After the simulation of various configurations, it was found that the unit cells with face-to-face and back-to-back oriented CSRR exhibit a similar kind of passband with one transmission zero and one pole located above the passband. Nonetheless, for the second case, the transmission zero is close to the pole leading to a steep upper side transition but with large insertion loss due to the weak coupling. For the third case, two rings are arranged side by side in opposite directions, and two transmission poles with two transmission zeros in the upper band are achieved. The propagation is quite weak for the fourth case due to weak magnetic coupling.

Eventually, a two-stage filter using the unit cell aligned face to face is simulated and fabricated using Rogers RT/Duroid 5880. A distance of 8.8 mm separates the two cells. The proposed bandpass filter achieves one transmission zeros at 6.4 GHz in the upper band, resulting in high selectivity and a wide upper stopband. The two-pole filter has a measured center frequency of 5.0 GHz and a 3-dB bandwidth of 0.33 GHz (3.2% FBW).


5. Bandpass filter with diamond-shaped edge-coupled CSRR (EC-CSRR)

Recently, a novel bandpass filter using diamond-shaped edge-coupled CSRR was proposed [13]. This section discusses the design methodology of single-stage and two-stage bandpass filters with diamond-shaped EC-CSRR structures.

5.1 Single-stage BPF with diamond-shaped CSRR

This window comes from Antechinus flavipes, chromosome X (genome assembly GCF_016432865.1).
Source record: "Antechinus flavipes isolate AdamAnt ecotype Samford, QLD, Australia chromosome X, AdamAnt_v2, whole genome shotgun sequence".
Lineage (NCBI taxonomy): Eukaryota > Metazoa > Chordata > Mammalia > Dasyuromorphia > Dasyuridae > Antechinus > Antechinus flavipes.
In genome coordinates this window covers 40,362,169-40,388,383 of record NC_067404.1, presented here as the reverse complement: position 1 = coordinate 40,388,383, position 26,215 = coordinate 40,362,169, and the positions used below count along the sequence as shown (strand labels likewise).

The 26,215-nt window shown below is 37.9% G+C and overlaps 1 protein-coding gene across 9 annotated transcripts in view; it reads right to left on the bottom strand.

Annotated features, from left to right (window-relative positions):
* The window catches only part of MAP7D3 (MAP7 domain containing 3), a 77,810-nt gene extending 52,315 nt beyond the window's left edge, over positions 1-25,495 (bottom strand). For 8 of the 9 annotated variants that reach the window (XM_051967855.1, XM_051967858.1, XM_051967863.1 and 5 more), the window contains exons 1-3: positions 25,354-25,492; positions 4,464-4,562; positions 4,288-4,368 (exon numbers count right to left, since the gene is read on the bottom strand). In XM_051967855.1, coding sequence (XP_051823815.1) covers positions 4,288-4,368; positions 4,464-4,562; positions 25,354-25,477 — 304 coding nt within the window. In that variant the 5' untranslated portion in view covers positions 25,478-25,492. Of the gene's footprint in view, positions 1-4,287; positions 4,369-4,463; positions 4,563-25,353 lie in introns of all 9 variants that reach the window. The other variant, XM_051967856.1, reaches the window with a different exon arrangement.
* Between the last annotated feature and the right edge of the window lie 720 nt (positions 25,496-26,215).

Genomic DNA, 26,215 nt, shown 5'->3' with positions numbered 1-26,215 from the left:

The physical construction of CSRR is shown in Figure 11, where the upper orange part is conducting layer, and the light gray part is the substrate. The CSRR structure consists of two diamond-shaped split resonant rings with their openings opposite (face to face) to each other for tight coupling between them. As CSRRs are integrated with SIW, a passband with an evanescent resonant mode lower than the SIW’s cutoff frequency is created, miniaturizing the size of the conventional SIW [13]. Figure 11 shows the dimensional view of a single-stage SIW filter loaded with diamond-shaped CSRR. The optimized dimensions of filter are: length of single-stage SIW LSIW = 10 mm, width of SIW WSIW = 8.5 mm, the inner radius of ring R1 = 1.0 mm, the outer radius of ring R2 = 1.6 mm, the thickness of ring T = 0.25 mm, the gap between open ends of outer ring G = 0.40 mm, the perpendicular distance between outer rings S = 1.25 mm. Figure 12 shows the frequency response of single-stage CSRR incorporating SIW filter. The figure shows that in a single-stage SIW filter, one passband is formed with a center frequency of 8.75 GHz, below the waveguide cutoff frequency causing miniaturization by approximately 33%. The passband has 3-dB bandwidth of 0.42 GHz with an in-band insertion loss of 0.62 dB. The maximum value of return loss is −24.4 dB. Also, the stopband created has a high rejection level at the upper stopband.

Figure 11.

Schematics of single-stage SIW BPF.

Figure 12.

Frequency response of single-stage SIW BPF.

5.2 Two-stage BPF with diamond-shaped CSRR